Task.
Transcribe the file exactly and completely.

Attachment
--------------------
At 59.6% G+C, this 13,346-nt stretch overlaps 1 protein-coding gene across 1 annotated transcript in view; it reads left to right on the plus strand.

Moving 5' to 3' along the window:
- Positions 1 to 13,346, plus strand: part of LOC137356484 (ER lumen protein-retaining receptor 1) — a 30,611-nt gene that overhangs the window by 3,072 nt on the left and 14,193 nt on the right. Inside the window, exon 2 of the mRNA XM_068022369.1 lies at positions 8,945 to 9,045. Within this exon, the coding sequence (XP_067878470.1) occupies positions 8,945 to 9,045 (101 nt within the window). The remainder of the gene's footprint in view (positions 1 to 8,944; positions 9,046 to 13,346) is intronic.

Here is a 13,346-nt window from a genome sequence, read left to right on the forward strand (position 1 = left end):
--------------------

At 59.6% G+C, this 13,346-nt stretch overlaps 1 protein-coding gene across 1 annotated transcript in view; it reads left to right on the plus strand.

Moving 5' to 3' along the window:
- Positions 1 to 13,346, plus strand: part of LOC137356484 (ER lumen protein-retaining receptor 1) — a 30,611-nt gene that overhangs the window by 3,072 nt on the left and 14,193 nt on the right. Inside the window, exon 2 of the mRNA XM_068022369.1 lies at positions 8,945 to 9,045. Within this exon, the coding sequence (XP_067878470.1) occupies positions 8,945 to 9,045 (101 nt within the window). The remainder of the gene's footprint in view (positions 1 to 8,944; positions 9,046 to 13,346) is intronic.

Here is a 13,346-nt window from a genome sequence, read left to right on the forward strand (position 1 = left end):